Peter Wayne, PhD, Research Director, Osher Center for Integrative Medicine
Loss of mobility is a primary concern for individuals with Parkinson’s Disease (PD), leading to reduced ability to accomplish functional tasks, impaired balance, increased fall risk, and an overall reduced quality of life. Exercise is an integral part of the management of PD, but optimal types and regimes of exercise have yet to be defined.
Watch the 5-minute video to learn more about how Tai Chi can impact the lives of individuals with Parkinson’s Disease.
Tai Chi is a multi-component mind-body exercise that is growing in popularity due to its demonstrated effects on multiple aspects of physical and cognitive health, and that shows promise as an intervention for delaying the progression of PD.
Peter Wayne, the Osher Center Research Director was recently awarded a grant from the Davis Phinney Foundation for a study entitled: “Tai Chi for Enhancing Cognitive-Motor Interactions in Parkinson’s Disease.” The grant will support a pilot study to evaluate how Tai Chi impacts both motor and cognitive function, as well as their interaction during everyday activities (e.g. walking while performing a distracting mental task. With collaboration from neuroscientists Dr. Michael Fox (BIDMC) and Emily Stern (BWH), the study will also use state of the art functional neuroimaging to understand how any Tai Chi related changes to cognitive and motor performance directly impact the brain.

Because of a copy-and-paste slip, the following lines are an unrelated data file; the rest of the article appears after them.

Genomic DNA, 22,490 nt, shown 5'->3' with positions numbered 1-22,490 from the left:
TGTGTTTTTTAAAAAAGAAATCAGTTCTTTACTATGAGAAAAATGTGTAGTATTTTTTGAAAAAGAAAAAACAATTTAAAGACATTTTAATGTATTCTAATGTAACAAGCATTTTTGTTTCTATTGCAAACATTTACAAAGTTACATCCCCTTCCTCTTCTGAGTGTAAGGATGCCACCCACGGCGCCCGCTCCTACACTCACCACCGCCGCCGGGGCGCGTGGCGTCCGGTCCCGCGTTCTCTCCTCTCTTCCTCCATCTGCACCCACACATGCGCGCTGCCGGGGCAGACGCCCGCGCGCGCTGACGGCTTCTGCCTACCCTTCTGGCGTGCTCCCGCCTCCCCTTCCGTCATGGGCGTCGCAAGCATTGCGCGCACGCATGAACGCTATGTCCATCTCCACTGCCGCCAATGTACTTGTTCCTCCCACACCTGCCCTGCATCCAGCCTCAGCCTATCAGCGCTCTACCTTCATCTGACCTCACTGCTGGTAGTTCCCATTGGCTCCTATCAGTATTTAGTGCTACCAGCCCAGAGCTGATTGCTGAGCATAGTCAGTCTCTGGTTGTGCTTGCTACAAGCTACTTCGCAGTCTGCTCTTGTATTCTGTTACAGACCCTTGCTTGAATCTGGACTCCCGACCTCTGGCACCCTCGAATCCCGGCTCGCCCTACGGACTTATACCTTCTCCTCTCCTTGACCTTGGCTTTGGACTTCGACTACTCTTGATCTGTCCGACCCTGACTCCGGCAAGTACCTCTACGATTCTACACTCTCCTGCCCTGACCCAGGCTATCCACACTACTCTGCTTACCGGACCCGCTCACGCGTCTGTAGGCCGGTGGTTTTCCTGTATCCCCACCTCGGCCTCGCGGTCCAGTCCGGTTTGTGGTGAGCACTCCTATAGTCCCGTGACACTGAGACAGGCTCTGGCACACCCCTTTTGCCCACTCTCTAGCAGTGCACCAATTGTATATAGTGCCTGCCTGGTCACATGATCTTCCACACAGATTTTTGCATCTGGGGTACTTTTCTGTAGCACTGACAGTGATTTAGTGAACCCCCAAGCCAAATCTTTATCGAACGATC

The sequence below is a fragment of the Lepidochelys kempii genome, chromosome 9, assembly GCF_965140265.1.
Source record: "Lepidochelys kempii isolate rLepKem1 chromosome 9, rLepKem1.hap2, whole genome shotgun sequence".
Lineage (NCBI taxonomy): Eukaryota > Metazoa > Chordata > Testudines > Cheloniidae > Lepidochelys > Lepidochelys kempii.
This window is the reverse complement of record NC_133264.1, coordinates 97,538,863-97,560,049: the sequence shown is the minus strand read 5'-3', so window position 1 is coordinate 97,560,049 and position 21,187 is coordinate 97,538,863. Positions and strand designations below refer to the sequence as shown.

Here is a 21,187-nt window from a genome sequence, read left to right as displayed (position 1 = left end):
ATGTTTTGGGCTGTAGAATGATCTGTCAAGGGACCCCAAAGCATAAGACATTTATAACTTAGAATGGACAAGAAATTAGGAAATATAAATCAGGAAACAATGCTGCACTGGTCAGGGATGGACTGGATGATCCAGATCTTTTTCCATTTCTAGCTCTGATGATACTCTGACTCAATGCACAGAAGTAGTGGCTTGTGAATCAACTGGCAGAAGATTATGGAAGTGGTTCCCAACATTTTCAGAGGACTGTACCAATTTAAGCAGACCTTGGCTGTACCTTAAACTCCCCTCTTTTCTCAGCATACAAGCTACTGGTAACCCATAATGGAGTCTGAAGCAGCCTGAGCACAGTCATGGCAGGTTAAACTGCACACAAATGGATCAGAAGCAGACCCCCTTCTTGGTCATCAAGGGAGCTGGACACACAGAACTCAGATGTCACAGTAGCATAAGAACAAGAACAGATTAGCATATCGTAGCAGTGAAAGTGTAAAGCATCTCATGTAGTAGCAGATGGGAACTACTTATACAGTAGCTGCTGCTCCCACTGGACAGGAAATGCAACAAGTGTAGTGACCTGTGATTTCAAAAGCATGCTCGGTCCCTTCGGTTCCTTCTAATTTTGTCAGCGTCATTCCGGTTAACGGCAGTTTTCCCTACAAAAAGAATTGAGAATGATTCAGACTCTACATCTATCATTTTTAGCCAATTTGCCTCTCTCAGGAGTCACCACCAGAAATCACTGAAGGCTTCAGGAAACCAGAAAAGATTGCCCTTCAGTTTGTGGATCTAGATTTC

The studies are significant and innovative because little is known about the neurological networks underlying cognitive-motor interactions and gait health in PD, or how non-pharmacological therapies like Tai Chi enhance cognitive-motor health. Elucidating these neurophysiological mechanism is likely to increase the acceptance and utilization of mind-body interventions like Tai Chi by both physicians and patients. Other key collaborations include Drs. Daniel Tarsy (BIDMC), Lewis Sudarsky (BWH) and Paolo Bonato (SRH).